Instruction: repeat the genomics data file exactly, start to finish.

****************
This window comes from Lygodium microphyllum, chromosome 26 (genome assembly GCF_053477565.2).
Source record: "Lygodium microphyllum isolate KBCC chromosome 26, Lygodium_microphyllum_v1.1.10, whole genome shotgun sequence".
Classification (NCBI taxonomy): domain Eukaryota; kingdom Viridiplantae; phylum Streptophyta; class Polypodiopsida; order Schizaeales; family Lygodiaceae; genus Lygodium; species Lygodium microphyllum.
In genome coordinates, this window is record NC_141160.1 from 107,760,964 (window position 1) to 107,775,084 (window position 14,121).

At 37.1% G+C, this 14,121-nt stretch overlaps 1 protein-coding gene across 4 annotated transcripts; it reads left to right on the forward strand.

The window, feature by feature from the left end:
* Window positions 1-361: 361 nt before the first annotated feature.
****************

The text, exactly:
This window comes from Lygodium microphyllum, chromosome 26 (genome assembly GCF_053477565.2).
Source record: "Lygodium microphyllum isolate KBCC chromosome 26, Lygodium_microphyllum_v1.1.10, whole genome shotgun sequence".
Classification (NCBI taxonomy): domain Eukaryota; kingdom Viridiplantae; phylum Streptophyta; class Polypodiopsida; order Schizaeales; family Lygodiaceae; genus Lygodium; species Lygodium microphyllum.
In genome coordinates, this window is record NC_141160.1 from 107,760,964 (window position 1) to 107,775,084 (window position 14,121).

At 37.1% G+C, this 14,121-nt stretch overlaps 1 protein-coding gene across 4 annotated transcripts; it reads left to right on the forward strand.

The window, feature by feature from the left end:
* Window positions 1-361: 361 nt before the first annotated feature.